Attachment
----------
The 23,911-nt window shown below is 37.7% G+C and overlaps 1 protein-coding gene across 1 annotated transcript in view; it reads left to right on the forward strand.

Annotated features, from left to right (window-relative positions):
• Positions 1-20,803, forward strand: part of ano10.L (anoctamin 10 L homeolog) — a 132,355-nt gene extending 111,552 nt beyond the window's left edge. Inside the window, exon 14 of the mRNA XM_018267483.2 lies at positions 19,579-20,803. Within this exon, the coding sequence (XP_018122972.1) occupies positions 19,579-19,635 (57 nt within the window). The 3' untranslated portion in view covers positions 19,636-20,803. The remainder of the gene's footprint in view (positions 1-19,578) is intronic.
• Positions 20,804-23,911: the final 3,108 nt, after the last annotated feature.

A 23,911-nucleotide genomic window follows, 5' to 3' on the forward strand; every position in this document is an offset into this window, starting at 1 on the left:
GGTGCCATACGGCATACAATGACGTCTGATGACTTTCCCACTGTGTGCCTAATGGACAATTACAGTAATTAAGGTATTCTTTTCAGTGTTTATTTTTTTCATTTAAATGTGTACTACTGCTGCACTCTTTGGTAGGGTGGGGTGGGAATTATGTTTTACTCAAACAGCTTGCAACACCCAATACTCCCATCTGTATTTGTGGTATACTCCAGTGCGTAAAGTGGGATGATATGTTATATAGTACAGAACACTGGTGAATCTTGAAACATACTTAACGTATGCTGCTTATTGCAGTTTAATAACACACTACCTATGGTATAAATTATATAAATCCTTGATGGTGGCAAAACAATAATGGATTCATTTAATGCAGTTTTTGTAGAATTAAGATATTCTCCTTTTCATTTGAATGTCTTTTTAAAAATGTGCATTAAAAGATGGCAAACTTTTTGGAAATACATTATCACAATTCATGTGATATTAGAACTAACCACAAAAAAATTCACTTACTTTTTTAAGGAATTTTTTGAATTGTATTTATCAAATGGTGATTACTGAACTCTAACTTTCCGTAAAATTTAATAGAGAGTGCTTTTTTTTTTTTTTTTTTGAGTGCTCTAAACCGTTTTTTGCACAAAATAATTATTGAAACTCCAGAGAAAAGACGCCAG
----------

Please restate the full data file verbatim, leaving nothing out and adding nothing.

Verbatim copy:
The 23,911-nt window shown below is 37.7% G+C and overlaps 1 protein-coding gene across 1 annotated transcript in view; it reads left to right on the forward strand.

Annotated features, from left to right (window-relative positions):
• Positions 1-20,803, forward strand: part of ano10.L (anoctamin 10 L homeolog) — a 132,355-nt gene extending 111,552 nt beyond the window's left edge. Inside the window, exon 14 of the mRNA XM_018267483.2 lies at positions 19,579-20,803. Within this exon, the coding sequence (XP_018122972.1) occupies positions 19,579-19,635 (57 nt within the window). The 3' untranslated portion in view covers positions 19,636-20,803. The remainder of the gene's footprint in view (positions 1-19,578) is intronic.
• Positions 20,804-23,911: the final 3,108 nt, after the last annotated feature.

A 23,911-nucleotide genomic window follows, 5' to 3' on the forward strand; every position in this document is an offset into this window, starting at 1 on the left:
GGTGCCATACGGCATACAATGACGTCTGATGACTTTCCCACTGTGTGCCTAATGGACAATTACAGTAATTAAGGTATTCTTTTCAGTGTTTATTTTTTTCATTTAAATGTGTACTACTGCTGCACTCTTTGGTAGGGTGGGGTGGGAATTATGTTTTACTCAAACAGCTTGCAACACCCAATACTCCCATCTGTATTTGTGGTATACTCCAGTGCGTAAAGTGGGATGATATGTTATATAGTACAGAACACTGGTGAATCTTGAAACATACTTAACGTATGCTGCTTATTGCAGTTTAATAACACACTACCTATGGTATAAATTATATAAATCCTTGATGGTGGCAAAACAATAATGGATTCATTTAATGCAGTTTTTGTAGAATTAAGATATTCTCCTTTTCATTTGAATGTCTTTTTAAAAATGTGCATTAAAAGATGGCAAACTTTTTGGAAATACATTATCACAATTCATGTGATATTAGAACTAACCACAAAAAAATTCACTTACTTTTTTAAGGAATTTTTTGAATTGTATTTATCAAATGGTGATTACTGAACTCTAACTTTCCGTAAAATTTAATAGAGAGTGCTTTTTTTTTTTTTTTTTTGAGTGCTCTAAACCGTTTTTTGCACAAAATAATTATTGAAACTCCAGAGAAAAGACGCCAG